Portuguese seems to be much better structured than English: there are rules for punctuation, plurals, connecting the elements of the sentences, and others.
Maybe it is the teaching methods: English must have the equivalent.
The Anglo-Saxons invaded the United Kingdom before The Portuguese reached Brazil, therefore English should be better structured than Portuguese.
People study English for ten years in a row, and do not learn rules that help with syntax.
They study Portuguese for a single year, and learn the structure of the language.
In Tipping Point, adversative buts
, adversative buts
, that is, their equivalent, mas
, do not start sentences.
also demands that a comma be inserted between the name of the street, and the number of the construction on the street: name of the street
(commas replace ands
Learning that nobody uses a comma between the number on the street, and the name of the street in English is a shock because of Psycholinguistics: the mind affects the individual's perception so badly that it may make them believe that things are different from what they actually are.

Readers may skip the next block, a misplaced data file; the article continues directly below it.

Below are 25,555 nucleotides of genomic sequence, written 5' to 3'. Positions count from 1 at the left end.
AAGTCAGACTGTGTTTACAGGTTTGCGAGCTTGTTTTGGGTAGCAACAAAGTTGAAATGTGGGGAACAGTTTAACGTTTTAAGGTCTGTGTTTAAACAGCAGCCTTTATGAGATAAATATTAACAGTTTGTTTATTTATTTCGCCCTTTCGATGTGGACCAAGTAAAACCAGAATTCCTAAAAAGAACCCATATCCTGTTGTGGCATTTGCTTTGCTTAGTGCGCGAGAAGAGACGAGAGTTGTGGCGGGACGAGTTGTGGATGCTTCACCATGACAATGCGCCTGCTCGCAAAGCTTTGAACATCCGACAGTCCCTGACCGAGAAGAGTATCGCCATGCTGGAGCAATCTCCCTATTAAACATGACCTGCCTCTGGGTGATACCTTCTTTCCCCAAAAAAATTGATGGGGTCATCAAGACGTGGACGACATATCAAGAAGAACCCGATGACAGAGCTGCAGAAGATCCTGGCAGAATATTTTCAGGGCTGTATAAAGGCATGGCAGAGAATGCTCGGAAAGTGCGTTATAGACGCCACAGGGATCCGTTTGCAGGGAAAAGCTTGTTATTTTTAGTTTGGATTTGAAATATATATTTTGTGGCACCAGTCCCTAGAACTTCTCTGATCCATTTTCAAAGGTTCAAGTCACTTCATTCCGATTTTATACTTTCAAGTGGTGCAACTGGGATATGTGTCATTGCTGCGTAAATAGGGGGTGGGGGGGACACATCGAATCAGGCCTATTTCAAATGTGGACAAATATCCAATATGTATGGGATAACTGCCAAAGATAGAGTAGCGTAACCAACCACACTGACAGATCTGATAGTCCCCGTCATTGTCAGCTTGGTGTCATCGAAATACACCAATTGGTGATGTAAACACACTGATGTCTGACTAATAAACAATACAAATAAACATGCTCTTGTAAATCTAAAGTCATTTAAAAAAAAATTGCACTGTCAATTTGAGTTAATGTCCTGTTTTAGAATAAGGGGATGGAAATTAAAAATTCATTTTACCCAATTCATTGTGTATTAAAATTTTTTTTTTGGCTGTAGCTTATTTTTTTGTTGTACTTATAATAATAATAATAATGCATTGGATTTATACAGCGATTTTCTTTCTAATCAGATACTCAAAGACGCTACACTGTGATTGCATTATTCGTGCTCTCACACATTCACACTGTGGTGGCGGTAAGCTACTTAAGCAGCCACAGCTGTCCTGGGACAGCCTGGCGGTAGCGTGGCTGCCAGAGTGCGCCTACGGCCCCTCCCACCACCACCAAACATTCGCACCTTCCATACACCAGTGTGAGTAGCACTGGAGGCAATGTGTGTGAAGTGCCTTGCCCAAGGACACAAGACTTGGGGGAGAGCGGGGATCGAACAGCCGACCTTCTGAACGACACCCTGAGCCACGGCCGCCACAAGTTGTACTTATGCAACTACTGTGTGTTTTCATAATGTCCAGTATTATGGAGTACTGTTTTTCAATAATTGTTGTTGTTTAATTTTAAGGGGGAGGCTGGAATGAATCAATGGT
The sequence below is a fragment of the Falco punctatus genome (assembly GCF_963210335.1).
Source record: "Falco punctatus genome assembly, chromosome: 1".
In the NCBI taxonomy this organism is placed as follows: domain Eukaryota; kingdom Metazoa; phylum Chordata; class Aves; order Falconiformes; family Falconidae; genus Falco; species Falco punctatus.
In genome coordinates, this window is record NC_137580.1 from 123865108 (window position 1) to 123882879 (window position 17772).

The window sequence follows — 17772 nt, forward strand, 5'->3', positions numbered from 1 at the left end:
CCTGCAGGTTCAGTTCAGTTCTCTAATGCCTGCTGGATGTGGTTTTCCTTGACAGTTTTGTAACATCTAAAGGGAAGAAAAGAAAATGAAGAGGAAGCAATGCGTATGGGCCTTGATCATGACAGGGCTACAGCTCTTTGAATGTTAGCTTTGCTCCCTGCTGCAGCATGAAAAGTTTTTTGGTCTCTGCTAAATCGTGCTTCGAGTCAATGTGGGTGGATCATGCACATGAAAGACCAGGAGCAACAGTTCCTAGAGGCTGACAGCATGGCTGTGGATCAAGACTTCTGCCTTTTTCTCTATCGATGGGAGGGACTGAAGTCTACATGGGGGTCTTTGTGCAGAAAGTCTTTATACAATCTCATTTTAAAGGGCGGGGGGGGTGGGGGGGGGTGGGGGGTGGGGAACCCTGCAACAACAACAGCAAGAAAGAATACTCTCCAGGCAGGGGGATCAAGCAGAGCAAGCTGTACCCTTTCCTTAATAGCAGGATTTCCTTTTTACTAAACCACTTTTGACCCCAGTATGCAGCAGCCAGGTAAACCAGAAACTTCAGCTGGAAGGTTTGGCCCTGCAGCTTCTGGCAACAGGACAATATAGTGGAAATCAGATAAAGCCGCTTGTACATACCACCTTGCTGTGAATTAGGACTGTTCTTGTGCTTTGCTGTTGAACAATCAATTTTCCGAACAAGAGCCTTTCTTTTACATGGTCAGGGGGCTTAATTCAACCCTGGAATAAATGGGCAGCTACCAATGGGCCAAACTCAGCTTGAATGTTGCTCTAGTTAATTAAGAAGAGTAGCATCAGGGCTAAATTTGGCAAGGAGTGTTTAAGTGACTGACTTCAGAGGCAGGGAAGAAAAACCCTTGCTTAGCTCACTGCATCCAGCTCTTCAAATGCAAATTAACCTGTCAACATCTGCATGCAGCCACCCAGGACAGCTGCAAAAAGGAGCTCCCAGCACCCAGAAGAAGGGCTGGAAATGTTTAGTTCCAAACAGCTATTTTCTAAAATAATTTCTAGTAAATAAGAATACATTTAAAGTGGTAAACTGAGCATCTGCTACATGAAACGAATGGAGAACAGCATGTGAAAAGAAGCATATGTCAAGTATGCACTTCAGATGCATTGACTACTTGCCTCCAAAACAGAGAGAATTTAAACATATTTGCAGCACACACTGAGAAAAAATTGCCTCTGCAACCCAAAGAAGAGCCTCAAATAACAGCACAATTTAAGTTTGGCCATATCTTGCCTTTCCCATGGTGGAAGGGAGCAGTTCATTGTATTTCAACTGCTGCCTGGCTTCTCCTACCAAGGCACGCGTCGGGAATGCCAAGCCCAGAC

What? They do not put a comma between the number on the street, and the name of the street in English?
Maybe it is because The Americans created the object-oriented language: when using a computer that speaks this language, the individual selects
addresses on the screen with their hands,
and does whatever with the objects that have those screen addresses
The American analysts' minds see a physical address as a unique block
, a singleton
, so that only one computer instruction is enough to select a particular physical address
The Brazilian way
is having two keys, (name of the street, number), but, the American way
is having only one: (number with the name of the street).
Doing things in the American way
means reducing system corruption, and illicit intrusions, but also increasing the weight of the databases, since crossing data saves memory.
(All accessed on the 5th of January of 2013)